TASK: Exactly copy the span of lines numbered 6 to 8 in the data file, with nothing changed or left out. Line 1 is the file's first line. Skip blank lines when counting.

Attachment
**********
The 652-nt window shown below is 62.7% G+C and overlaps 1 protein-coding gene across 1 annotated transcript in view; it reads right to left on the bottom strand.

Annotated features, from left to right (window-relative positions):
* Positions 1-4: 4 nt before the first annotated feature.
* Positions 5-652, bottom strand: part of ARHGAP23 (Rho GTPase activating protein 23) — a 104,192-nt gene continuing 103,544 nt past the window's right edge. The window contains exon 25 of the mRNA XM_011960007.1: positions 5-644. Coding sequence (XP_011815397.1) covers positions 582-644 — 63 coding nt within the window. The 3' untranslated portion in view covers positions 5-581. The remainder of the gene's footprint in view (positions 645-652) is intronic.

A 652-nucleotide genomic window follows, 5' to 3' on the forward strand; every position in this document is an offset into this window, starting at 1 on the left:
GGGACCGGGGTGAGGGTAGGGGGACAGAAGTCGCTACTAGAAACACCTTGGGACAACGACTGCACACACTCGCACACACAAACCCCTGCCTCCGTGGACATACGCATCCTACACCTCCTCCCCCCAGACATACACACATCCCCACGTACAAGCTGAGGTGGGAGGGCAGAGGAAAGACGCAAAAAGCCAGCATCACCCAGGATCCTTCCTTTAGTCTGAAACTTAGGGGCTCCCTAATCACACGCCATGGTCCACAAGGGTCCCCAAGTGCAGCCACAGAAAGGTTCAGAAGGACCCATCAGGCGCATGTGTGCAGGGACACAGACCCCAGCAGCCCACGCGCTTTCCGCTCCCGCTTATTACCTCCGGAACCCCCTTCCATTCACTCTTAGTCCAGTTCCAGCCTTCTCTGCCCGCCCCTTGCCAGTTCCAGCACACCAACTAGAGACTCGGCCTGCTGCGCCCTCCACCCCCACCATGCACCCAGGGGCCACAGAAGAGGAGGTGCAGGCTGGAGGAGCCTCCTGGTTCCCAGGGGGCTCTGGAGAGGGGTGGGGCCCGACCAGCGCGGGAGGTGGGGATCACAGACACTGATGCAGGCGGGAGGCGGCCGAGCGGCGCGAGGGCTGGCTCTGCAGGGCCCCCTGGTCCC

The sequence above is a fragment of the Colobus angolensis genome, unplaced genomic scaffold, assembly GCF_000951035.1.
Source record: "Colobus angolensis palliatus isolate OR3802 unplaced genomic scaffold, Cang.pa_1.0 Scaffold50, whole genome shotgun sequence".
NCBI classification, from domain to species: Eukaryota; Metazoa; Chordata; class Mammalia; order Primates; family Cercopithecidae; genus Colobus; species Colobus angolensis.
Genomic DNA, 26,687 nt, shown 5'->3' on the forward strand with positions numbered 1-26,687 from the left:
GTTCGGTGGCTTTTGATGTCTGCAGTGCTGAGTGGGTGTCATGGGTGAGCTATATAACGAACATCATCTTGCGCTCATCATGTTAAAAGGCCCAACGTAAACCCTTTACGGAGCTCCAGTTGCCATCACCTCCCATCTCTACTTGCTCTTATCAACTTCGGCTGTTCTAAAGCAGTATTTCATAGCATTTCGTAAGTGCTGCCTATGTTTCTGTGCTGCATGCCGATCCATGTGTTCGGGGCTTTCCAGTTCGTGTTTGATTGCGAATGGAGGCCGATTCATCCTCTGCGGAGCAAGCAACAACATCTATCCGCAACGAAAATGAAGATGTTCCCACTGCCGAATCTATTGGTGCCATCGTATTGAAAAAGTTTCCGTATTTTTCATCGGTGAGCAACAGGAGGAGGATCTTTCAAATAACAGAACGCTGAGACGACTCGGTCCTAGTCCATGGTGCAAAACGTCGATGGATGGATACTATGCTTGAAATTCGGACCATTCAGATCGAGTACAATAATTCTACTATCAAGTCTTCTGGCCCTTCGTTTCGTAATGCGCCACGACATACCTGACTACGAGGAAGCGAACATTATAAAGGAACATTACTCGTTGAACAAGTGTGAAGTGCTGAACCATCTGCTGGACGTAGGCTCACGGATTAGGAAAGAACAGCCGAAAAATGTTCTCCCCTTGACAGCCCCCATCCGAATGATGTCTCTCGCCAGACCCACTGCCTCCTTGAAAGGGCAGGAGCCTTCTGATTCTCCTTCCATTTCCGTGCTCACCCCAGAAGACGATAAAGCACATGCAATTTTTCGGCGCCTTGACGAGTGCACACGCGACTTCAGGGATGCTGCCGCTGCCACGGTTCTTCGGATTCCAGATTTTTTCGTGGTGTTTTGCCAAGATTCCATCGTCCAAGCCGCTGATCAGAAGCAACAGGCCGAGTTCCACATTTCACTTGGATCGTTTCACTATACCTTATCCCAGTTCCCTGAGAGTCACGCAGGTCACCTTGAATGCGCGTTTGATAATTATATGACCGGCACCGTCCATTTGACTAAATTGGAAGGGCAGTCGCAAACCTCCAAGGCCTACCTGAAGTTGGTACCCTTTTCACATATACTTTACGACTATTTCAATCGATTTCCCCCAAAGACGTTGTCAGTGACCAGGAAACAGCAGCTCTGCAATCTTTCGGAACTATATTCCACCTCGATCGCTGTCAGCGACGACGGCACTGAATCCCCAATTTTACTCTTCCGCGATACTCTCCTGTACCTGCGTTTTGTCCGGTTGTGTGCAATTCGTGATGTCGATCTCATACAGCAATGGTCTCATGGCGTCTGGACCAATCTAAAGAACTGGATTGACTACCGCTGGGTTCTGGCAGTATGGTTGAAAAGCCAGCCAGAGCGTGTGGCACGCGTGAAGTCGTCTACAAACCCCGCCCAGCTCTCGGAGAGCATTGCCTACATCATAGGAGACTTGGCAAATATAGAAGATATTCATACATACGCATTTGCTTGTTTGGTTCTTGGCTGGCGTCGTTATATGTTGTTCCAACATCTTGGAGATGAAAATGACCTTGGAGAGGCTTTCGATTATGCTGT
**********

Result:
GGGACCGGGGTGAGGGTAGGGGGACAGAAGTCGCTACTAGAAACACCTTGGGACAACGACTGCACACACTCGCACACACAAACCCCTGCCTCCGTGGACATACGCATCCTACACCTCCTCCCCCCAGACATACACACATCCCCACGTACAAGCTGAGGTGGGAGGGCAGAGGAAAGACGCAAAAAGCCAGCATCACCCAGGATCCTTCCTTTAGTCTGAAACTTAGGGGCTCCCTAATCACACGCCATGGTCCACAAGGGTCCCCAAGTGCAGCCACAGAAAGGTTCAGAAGGACCCATCAGGCGCATGTGTGCAGGGACACAGACCCCAGCAGCCCACGCGCTTTCCGCTCCCGCTTATTACCTCCGGAACCCCCTTCCATTCACTCTTAGTCCAGTTCCAGCCTTCTCTGCCCGCCCCTTGCCAGTTCCAGCACACCAACTAGAGACTCGGCCTGCTGCGCCCTCCACCCCCACCATGCACCCAGGGGCCACAGAAGAGGAGGTGCAGGCTGGAGGAGCCTCCTGGTTCCCAGGGGGCTCTGGAGAGGGGTGGGGCCCGACCAGCGCGGGAGGTGGGGATCACAGACACTGATGCAGGCGGGAGGCGGCCGAGCGGCGCGAGGGCTGGCTCTGCAGGGCCCCCTGGTCCC

The sequence above is a fragment of the Colobus angolensis genome, unplaced genomic scaffold, assembly GCF_000951035.1.
Source record: "Colobus angolensis palliatus isolate OR3802 unplaced genomic scaffold, Cang.pa_1.0 Scaffold50, whole genome shotgun sequence".